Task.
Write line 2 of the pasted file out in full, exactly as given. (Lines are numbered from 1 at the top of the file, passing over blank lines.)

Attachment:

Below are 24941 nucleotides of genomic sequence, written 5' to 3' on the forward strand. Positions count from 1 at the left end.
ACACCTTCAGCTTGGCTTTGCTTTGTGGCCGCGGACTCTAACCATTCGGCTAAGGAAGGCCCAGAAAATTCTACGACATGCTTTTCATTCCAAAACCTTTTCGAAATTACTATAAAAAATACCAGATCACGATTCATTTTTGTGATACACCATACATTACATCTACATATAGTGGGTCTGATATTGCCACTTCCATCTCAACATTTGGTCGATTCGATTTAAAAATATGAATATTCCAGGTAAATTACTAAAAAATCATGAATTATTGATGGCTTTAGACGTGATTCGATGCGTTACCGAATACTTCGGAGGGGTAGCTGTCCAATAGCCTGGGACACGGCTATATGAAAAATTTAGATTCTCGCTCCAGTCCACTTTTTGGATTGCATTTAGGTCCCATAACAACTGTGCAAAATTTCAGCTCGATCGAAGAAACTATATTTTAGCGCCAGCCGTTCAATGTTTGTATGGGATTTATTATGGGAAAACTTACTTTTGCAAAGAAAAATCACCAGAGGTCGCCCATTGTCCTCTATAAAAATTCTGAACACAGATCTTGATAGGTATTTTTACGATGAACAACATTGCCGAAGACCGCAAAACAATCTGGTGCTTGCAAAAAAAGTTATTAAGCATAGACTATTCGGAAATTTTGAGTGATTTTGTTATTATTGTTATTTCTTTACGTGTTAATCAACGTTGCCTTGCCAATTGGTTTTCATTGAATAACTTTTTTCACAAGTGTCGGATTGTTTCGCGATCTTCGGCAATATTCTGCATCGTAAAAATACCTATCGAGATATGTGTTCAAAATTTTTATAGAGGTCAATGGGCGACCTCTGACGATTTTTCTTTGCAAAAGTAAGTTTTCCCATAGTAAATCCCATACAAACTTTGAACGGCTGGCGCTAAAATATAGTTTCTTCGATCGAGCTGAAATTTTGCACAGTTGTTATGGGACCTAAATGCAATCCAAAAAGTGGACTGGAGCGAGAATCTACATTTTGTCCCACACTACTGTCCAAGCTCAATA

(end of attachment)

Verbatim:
ACACCTTCAGCTTGGCTTTGCTTTGTGGCCGCGGACTCTAACCATTCGGCTAAGGAAGGCCCAGAAAATTCTACGACATGCTTTTCATTCCAAAACCTTTTCGAAATTACTATAAAAAATACCAGATCACGATTCATTTTTGTGATACACCATACATTACATCTACATATAGTGGGTCTGATATTGCCACTTCCATCTCAACATTTGGTCGATTCGATTTAAAAATATGAATATTCCAGGTAAATTACTAAAAAATCATGAATTATTGATGGCTTTAGACGTGATTCGATGCGTTACCGAATACTTCGGAGGGGTAGCTGTCCAATAGCCTGGGACACGGCTATATGAAAAATTTAGATTCTCGCTCCAGTCCACTTTTTGGATTGCATTTAGGTCCCATAACAACTGTGCAAAATTTCAGCTCGATCGAAGAAACTATATTTTAGCGCCAGCCGTTCAATGTTTGTATGGGATTTATTATGGGAAAACTTACTTTTGCAAAGAAAAATCACCAGAGGTCGCCCATTGTCCTCTATAAAAATTCTGAACACAGATCTTGATAGGTATTTTTACGATGAACAACATTGCCGAAGACCGCAAAACAATCTGGTGCTTGCAAAAAAAGTTATTAAGCATAGACTATTCGGAAATTTTGAGTGATTTTGTTATTATTGTTATTTCTTTACGTGTTAATCAACGTTGCCTTGCCAATTGGTTTTCATTGAATAACTTTTTTCACAAGTGTCGGATTGTTTCGCGATCTTCGGCAATATTCTGCATCGTAAAAATACCTATCGAGATATGTGTTCAAAATTTTTATAGAGGTCAATGGGCGACCTCTGACGATTTTTCTTTGCAAAAGTAAGTTTTCCCATAGTAAATCCCATACAAACTTTGAACGGCTGGCGCTAAAATATAGTTTCTTCGATCGAGCTGAAATTTTGCACAGTTGTTATGGGACCTAAATGCAATCCAAAAAGTGGACTGGAGCGAGAATCTACATTTTGTCCCACACTACTGTCCAAGCTCAATA